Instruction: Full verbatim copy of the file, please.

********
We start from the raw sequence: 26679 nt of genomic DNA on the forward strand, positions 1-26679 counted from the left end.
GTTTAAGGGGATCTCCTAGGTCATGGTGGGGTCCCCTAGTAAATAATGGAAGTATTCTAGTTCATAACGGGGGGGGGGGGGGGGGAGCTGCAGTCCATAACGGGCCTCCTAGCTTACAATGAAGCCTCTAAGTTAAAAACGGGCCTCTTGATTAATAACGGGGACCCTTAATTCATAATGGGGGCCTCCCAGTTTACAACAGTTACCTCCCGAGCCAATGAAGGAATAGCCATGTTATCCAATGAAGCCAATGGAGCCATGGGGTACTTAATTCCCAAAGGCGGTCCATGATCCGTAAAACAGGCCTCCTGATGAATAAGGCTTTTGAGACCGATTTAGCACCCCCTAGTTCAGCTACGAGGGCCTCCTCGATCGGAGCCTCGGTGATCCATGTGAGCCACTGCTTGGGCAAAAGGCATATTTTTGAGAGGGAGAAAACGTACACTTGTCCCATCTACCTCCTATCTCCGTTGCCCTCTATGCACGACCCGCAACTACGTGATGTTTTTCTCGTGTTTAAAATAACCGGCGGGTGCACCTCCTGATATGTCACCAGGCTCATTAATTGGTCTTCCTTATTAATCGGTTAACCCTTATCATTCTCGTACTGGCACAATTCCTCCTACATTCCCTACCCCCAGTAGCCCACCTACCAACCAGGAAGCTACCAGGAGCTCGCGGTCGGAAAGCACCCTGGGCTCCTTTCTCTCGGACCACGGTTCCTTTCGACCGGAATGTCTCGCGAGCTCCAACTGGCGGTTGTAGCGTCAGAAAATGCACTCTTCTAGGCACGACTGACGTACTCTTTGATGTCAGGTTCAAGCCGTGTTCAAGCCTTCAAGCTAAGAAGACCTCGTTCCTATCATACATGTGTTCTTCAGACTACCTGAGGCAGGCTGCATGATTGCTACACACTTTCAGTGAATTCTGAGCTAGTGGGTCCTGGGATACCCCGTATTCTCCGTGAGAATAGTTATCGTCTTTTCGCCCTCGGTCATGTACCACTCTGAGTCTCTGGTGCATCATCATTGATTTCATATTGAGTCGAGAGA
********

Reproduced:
We start from the raw sequence: 26679 nt of genomic DNA on the forward strand, positions 1-26679 counted from the left end.
GTTTAAGGGGATCTCCTAGGTCATGGTGGGGTCCCCTAGTAAATAATGGAAGTATTCTAGTTCATAACGGGGGGGGGGGGGGGGGAGCTGCAGTCCATAACGGGCCTCCTAGCTTACAATGAAGCCTCTAAGTTAAAAACGGGCCTCTTGATTAATAACGGGGACCCTTAATTCATAATGGGGGCCTCCCAGTTTACAACAGTTACCTCCCGAGCCAATGAAGGAATAGCCATGTTATCCAATGAAGCCAATGGAGCCATGGGGTACTTAATTCCCAAAGGCGGTCCATGATCCGTAAAACAGGCCTCCTGATGAATAAGGCTTTTGAGACCGATTTAGCACCCCCTAGTTCAGCTACGAGGGCCTCCTCGATCGGAGCCTCGGTGATCCATGTGAGCCACTGCTTGGGCAAAAGGCATATTTTTGAGAGGGAGAAAACGTACACTTGTCCCATCTACCTCCTATCTCCGTTGCCCTCTATGCACGACCCGCAACTACGTGATGTTTTTCTCGTGTTTAAAATAACCGGCGGGTGCACCTCCTGATATGTCACCAGGCTCATTAATTGGTCTTCCTTATTAATCGGTTAACCCTTATCATTCTCGTACTGGCACAATTCCTCCTACATTCCCTACCCCCAGTAGCCCACCTACCAACCAGGAAGCTACCAGGAGCTCGCGGTCGGAAAGCACCCTGGGCTCCTTTCTCTCGGACCACGGTTCCTTTCGACCGGAATGTCTCGCGAGCTCCAACTGGCGGTTGTAGCGTCAGAAAATGCACTCTTCTAGGCACGACTGACGTACTCTTTGATGTCAGGTTCAAGCCGTGTTCAAGCCTTCAAGCTAAGAAGACCTCGTTCCTATCATACATGTGTTCTTCAGACTACCTGAGGCAGGCTGCATGATTGCTACACACTTTCAGTGAATTCTGAGCTAGTGGGTCCTGGGATACCCCGTATTCTCCGTGAGAATAGTTATCGTCTTTTCGCCCTCGGTCATGTACCACTCTGAGTCTCTGGTGCATCATCATTGATTTCATATTGAGTCGAGAGA